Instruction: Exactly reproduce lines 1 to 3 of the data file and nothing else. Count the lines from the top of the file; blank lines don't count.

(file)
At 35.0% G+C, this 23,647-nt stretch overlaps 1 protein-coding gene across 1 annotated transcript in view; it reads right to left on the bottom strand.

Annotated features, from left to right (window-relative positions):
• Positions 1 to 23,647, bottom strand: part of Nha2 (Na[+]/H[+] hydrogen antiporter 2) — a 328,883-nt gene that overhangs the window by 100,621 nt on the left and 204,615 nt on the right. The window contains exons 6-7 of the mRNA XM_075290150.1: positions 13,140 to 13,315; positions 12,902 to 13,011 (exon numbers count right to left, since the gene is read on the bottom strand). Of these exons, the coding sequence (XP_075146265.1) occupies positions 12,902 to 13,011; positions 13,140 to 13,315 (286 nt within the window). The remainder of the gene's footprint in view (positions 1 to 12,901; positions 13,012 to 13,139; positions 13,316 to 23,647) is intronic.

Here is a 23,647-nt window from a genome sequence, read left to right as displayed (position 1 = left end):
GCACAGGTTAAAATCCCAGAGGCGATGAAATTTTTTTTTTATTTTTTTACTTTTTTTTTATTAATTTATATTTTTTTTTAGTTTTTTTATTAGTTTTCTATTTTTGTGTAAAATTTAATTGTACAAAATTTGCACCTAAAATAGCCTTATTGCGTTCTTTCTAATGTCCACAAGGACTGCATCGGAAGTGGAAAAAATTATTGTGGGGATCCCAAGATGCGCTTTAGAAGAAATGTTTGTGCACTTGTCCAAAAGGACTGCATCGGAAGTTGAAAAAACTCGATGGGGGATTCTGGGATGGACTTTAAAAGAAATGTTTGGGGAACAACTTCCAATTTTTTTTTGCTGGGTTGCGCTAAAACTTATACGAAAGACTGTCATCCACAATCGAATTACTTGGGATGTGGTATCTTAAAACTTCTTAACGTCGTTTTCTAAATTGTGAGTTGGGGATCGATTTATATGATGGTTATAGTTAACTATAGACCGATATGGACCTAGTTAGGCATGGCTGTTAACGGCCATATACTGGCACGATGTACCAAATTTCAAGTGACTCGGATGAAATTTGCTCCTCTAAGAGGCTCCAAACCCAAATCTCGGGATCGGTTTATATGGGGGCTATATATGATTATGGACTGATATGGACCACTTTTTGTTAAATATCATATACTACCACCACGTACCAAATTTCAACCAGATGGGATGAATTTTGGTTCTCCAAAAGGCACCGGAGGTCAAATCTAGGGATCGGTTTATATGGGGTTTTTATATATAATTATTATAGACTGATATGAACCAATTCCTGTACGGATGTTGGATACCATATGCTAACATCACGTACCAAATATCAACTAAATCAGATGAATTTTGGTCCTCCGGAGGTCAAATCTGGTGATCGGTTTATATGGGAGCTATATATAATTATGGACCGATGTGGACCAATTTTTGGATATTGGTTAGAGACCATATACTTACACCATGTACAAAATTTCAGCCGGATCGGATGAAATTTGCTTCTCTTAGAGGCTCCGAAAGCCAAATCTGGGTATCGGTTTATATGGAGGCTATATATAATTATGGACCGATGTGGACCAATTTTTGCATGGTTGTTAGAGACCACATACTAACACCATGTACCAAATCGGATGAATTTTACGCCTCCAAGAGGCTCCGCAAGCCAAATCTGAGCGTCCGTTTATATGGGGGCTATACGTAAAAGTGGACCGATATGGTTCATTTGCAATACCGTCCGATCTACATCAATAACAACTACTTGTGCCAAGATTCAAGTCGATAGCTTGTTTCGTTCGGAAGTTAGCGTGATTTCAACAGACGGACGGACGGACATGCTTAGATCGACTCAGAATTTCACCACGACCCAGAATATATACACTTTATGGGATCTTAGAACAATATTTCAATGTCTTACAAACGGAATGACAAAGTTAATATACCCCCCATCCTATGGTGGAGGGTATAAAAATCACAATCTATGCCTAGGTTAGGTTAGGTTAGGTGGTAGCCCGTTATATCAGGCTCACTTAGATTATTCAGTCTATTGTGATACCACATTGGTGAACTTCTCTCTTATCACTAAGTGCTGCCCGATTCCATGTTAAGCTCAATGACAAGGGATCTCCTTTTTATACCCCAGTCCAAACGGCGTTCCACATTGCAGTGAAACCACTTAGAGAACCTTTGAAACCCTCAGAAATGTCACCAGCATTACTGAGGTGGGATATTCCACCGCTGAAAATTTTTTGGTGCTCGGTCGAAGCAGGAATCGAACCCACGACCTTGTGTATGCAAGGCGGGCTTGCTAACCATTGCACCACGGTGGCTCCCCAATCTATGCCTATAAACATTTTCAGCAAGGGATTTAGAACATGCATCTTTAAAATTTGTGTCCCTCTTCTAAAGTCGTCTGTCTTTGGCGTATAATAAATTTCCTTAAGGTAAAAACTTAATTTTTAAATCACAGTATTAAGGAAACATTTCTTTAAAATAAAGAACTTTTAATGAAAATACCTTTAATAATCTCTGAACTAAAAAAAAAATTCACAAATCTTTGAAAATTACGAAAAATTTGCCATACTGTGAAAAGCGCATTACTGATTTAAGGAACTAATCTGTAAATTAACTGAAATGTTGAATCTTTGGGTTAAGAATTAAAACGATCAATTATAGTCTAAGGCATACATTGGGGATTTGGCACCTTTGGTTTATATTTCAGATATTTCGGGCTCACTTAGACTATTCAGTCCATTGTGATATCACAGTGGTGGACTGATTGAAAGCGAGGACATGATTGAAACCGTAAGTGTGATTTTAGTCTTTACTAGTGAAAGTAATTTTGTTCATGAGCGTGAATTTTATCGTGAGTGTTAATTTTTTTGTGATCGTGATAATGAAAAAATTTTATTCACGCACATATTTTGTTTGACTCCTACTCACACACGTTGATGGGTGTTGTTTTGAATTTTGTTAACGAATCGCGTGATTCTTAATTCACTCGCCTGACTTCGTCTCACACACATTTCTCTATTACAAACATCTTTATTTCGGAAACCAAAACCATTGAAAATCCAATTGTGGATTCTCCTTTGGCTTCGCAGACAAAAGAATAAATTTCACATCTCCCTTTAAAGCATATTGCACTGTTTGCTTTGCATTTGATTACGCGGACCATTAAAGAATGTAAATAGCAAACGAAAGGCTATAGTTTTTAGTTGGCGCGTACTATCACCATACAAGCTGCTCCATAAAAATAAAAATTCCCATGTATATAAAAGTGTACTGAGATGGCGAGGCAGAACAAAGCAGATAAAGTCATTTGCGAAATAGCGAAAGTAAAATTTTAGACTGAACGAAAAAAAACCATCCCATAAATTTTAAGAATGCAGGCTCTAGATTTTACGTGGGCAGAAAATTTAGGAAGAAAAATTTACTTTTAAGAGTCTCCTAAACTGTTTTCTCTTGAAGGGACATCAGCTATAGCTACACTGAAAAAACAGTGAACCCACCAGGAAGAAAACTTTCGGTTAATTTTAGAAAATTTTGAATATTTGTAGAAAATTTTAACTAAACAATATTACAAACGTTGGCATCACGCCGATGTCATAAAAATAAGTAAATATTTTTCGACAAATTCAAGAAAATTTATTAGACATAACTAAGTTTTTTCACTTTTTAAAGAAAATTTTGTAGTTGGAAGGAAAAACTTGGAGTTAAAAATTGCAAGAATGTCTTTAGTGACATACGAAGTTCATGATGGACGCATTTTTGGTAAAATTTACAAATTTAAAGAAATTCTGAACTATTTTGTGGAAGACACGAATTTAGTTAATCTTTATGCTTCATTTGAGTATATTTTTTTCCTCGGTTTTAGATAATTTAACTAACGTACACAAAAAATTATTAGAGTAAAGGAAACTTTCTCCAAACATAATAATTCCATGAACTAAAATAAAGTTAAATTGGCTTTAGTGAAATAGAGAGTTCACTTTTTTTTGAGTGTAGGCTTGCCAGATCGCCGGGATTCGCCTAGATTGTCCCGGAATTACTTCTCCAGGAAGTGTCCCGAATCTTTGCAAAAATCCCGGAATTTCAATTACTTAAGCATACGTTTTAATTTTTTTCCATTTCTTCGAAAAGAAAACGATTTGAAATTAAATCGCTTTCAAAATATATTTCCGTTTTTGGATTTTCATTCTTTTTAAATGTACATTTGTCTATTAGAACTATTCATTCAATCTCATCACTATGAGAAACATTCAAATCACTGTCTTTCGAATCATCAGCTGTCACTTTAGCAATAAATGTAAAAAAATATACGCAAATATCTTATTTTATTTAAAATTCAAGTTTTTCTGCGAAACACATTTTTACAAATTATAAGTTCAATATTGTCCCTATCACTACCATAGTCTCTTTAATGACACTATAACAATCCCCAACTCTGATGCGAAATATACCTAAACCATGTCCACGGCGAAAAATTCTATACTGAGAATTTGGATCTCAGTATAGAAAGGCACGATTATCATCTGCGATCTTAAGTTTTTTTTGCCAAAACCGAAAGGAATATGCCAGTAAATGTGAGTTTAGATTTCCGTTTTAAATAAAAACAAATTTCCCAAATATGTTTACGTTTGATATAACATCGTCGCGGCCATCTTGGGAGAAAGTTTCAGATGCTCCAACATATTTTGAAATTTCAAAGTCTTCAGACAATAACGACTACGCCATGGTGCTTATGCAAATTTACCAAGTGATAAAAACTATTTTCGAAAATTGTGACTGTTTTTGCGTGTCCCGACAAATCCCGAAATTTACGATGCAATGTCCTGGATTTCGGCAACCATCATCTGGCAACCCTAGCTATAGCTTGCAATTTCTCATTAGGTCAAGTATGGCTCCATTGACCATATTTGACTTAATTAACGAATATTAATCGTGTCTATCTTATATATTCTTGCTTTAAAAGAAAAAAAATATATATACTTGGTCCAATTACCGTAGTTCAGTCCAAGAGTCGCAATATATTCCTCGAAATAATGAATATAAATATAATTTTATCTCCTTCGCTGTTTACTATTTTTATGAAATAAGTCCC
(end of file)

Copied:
At 35.0% G+C, this 23,647-nt stretch overlaps 1 protein-coding gene across 1 annotated transcript in view; it reads right to left on the bottom strand.

Annotated features, from left to right (window-relative positions):
• Positions 1 to 23,647, bottom strand: part of Nha2 (Na[+]/H[+] hydrogen antiporter 2) — a 328,883-nt gene that overhangs the window by 100,621 nt on the left and 204,615 nt on the right. The window contains exons 6-7 of the mRNA XM_075290150.1: positions 13,140 to 13,315; positions 12,902 to 13,011 (exon numbers count right to left, since the gene is read on the bottom strand). Of these exons, the coding sequence (XP_075146265.1) occupies positions 12,902 to 13,011; positions 13,140 to 13,315 (286 nt within the window). The remainder of the gene's footprint in view (positions 1 to 12,901; positions 13,012 to 13,139; positions 13,316 to 23,647) is intronic.